Total Bible context can be seen as a way to fully understand some passages in the Bible that seem degrading to women. Without trying to make Paul say things he doesn’t say in certain passages about women being silent in church, we should also note that there are other passages in the Bible where women are prophetesses (Exodus 15:20, Luke 2:36), leaders in the church (Acts 18) and leaders in Israel’s history (Judges 4, 2 Kings 22). Whatever we believe about Paul’s words in his letters, we cannot rip them from the context of the whole Bible.
Another example: if we are to understand Psalms 32 and 51, we must first read 2 Samuel 11-12 because when David wrote those two psalms, the events of 2 Samuel had just happened. The Bible is meant to be read as a whole, not parts here and there removed from their greater context of God’s complete story to mankind.
By this I mean that there are two Covenants (a better word than “Testament” as I explained in Essay #2 in this series) in the Bible and sometimes we must know the difference between the two if we are to understand the Bible’s commands on certain topics.
The New Testament church, our present Christian church, is no longer under the Levitical law as found in Leviticus, Numbers and Deuteronomy. There are, however, laws that were repeated in the New Testament for believers to continue to follow. So there is no contradiction in a Christian believing that some things in the law are still applicable (like I believe stealing is wrong because Paul says it is in Ephesians 4) and some things that are not applicable to today, like not believing that we must not wear clothes made of two different fabrics. I’d say even the oddest of the Levitical laws had a principle behind them that made sense to the original audience. For example, it may be that God told his people under the old covenant not to wear mixed fabrics as an object lesson for them not to mix with other pagan nations’ religions.
Regardless, reading through both testaments will help you know which Laws from Leviticus are for all time and which were temporary until Christ came.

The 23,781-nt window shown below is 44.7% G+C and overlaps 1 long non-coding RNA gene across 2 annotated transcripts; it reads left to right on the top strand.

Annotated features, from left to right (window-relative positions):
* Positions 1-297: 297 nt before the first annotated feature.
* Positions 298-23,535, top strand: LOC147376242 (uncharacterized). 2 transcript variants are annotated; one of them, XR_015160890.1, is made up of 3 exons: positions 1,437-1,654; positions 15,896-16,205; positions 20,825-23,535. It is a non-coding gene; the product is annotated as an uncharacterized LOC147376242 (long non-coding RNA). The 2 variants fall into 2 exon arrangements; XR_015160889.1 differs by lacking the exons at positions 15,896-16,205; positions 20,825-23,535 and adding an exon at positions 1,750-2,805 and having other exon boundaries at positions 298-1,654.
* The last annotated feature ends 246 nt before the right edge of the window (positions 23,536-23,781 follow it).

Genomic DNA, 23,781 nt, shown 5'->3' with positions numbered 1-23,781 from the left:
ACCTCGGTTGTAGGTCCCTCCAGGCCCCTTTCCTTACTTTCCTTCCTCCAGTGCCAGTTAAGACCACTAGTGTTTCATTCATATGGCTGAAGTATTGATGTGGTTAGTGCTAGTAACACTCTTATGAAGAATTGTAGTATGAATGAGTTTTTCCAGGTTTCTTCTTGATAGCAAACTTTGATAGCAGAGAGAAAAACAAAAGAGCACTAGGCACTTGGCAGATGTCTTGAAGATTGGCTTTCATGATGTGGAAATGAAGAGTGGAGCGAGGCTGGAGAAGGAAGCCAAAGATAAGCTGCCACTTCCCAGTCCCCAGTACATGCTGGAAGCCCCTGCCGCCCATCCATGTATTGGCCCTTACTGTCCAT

Knock the Door Down and Go On In
The Second World: The Word Inside The Text
Beyond the bigger picture of the world (literally at times) behind the text, we know look at the world inside the text and the more immediate contexts we need to understand when understanding a passage or verse in the Bible.
Immediate Verse Context
Most people who read the Bible carefully can see that when Paul wrote Phillippians 4:13, he didn’t mean unilaterally that he could do anything but rather that he could find contentment in all circumstances. At least that is the primary application. You get that from immediate context in Philippians 4.
Also, if you look at context by disregarding chapter and verse divisions, which were added hundreds of years after the Bible was written and canonized, it helps understand things better. In 1 Peter 3:1-7, wives are told to submit to their husbands. Yet if you read 1 Peter 3 right after 1 Peter 2, you can see that Peter is telling wives to do what Jesus did. Jesus was equal to God and yet submitted to him (meaning submission does not have to equal inequality) and endured unfair treatment. By giving wives the example to follow of Jesus, Peter’s Lord and God, he is doing the opposite of demeaning them.
1 Corinthians 13 is used in weddings and for very good reason: the biblical definition of love should work in the most intimate of relationships. But it is notable that 1 Corinthians was written to a church and not a marriage so we need to be practicing this kind of love in church as well–especially to those who wrong us and hurt us.
Ecclesiastes is another example, discussed briefly in Part Two of this series. You cannot take everything you read at face value in that book because the author was at the end of his disobedient life and depressed. The book in general is written with a different perspective than most of the Bible.
You cannot read a Psalm, which was probably written with a lot of emotion, the same way you read one of Paul’s letters. They are different types of writings. Some types of writings, like parables, are figurative. Others are literal. When Jesus said “Preach the gospel to everybody” we do that literally. When he said to “pluck your eye out,” that is not literal. Those are obvious examples, yet people often treat every book of the BIble as though they were the same genre.